Good2Golf said:OGBD, it may sound simple, but the only way of knowing what a "unit flyaway cost" for a particular nation is, is to divide the total acqusition contract by number of airframes...simple as that. Pick any aircraft procured in recent times and even if very similar, there is not a single nation that has paid the same as another nation for the same aircraft...even in joint programs. Look back at CC-177. Physically differing pretty much by only a roundel and radio-call placard, yet not the same as any other C-17 user's "unit flyaway cost."
Sums it up nicely, explains my headache. Leads to multiple versions of "the price" being used to compare/confuse with different prices. If the F-18E is your babe_plane, you quote the URFC compared to the F-35 PAUC or APUC to "prove" how much cheaper it is. Not fair but used all the time. The other scam is to change the duration of Life Cycle Support, which increases the Program costs. The PBO did this in their report which lead to the Canada's elite journalists to report the F-35 price had vastly increased, implying the government/DND was hiding this information from the public. They still use the line "the most expensive military program in history" as a pejorative description without explaining that it is the only program costed over 50 years and is a highly misleading number. Imagine if they published the same/same price for the USN SSN or CVN fleet?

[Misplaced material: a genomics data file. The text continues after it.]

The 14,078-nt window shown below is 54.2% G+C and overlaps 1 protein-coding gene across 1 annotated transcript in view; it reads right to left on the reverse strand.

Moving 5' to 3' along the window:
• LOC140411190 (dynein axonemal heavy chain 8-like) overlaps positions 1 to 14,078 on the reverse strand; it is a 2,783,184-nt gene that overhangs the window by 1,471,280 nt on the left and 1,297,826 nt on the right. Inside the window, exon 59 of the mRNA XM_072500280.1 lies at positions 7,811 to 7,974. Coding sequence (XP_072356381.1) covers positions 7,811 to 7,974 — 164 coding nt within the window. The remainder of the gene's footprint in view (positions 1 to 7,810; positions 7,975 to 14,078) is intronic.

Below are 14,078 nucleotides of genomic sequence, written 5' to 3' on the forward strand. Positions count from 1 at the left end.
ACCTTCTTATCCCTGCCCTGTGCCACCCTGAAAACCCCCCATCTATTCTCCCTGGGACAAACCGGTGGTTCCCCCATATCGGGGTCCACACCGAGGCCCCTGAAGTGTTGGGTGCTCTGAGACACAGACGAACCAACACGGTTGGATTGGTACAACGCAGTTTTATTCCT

People are used to the URFC concept of price. Go and buy a car and you have a price to drive it off the lot. You own it, you can park it, drive it, whatever.
We know it will cost us to operate the car, but if I drive 3,500km a year and you drive 35,000km a year, ordinary folks will understand there will be two vastly different operating costs. Gas, maintenance, insurance etc. . . .
The definitions for the costing methodologies are pretty strict . . . see the graphic.